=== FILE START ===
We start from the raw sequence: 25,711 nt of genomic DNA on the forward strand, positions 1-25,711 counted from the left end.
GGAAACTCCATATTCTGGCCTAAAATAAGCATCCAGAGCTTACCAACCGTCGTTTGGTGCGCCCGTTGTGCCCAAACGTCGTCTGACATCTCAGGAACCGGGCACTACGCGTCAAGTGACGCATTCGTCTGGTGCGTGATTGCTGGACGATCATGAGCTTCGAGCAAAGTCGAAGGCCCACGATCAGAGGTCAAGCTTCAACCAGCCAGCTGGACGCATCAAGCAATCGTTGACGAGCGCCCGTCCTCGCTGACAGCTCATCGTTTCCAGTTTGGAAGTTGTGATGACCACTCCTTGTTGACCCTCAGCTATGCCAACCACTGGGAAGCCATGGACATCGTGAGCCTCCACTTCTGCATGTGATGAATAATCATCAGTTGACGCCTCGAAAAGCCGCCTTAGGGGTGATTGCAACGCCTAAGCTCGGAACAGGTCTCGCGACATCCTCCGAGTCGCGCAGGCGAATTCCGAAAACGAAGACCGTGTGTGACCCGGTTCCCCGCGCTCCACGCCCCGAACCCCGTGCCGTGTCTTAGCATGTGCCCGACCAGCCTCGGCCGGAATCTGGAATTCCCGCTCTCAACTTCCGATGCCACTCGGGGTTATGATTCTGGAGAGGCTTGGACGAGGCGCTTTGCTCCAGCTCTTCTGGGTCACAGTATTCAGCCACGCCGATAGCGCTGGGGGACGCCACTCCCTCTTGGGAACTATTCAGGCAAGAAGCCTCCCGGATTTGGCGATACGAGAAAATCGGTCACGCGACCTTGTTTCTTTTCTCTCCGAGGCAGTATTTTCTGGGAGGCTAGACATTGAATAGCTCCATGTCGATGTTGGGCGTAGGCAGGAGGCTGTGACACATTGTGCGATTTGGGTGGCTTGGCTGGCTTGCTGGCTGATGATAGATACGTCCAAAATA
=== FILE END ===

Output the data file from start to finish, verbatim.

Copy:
We start from the raw sequence: 25,711 nt of genomic DNA on the forward strand, positions 1-25,711 counted from the left end.
GGAAACTCCATATTCTGGCCTAAAATAAGCATCCAGAGCTTACCAACCGTCGTTTGGTGCGCCCGTTGTGCCCAAACGTCGTCTGACATCTCAGGAACCGGGCACTACGCGTCAAGTGACGCATTCGTCTGGTGCGTGATTGCTGGACGATCATGAGCTTCGAGCAAAGTCGAAGGCCCACGATCAGAGGTCAAGCTTCAACCAGCCAGCTGGACGCATCAAGCAATCGTTGACGAGCGCCCGTCCTCGCTGACAGCTCATCGTTTCCAGTTTGGAAGTTGTGATGACCACTCCTTGTTGACCCTCAGCTATGCCAACCACTGGGAAGCCATGGACATCGTGAGCCTCCACTTCTGCATGTGATGAATAATCATCAGTTGACGCCTCGAAAAGCCGCCTTAGGGGTGATTGCAACGCCTAAGCTCGGAACAGGTCTCGCGACATCCTCCGAGTCGCGCAGGCGAATTCCGAAAACGAAGACCGTGTGTGACCCGGTTCCCCGCGCTCCACGCCCCGAACCCCGTGCCGTGTCTTAGCATGTGCCCGACCAGCCTCGGCCGGAATCTGGAATTCCCGCTCTCAACTTCCGATGCCACTCGGGGTTATGATTCTGGAGAGGCTTGGACGAGGCGCTTTGCTCCAGCTCTTCTGGGTCACAGTATTCAGCCACGCCGATAGCGCTGGGGGACGCCACTCCCTCTTGGGAACTATTCAGGCAAGAAGCCTCCCGGATTTGGCGATACGAGAAAATCGGTCACGCGACCTTGTTTCTTTTCTCTCCGAGGCAGTATTTTCTGGGAGGCTAGACATTGAATAGCTCCATGTCGATGTTGGGCGTAGGCAGGAGGCTGTGACACATTGTGCGATTTGGGTGGCTTGGCTGGCTTGCTGGCTGATGATAGATACGTCCAAAATA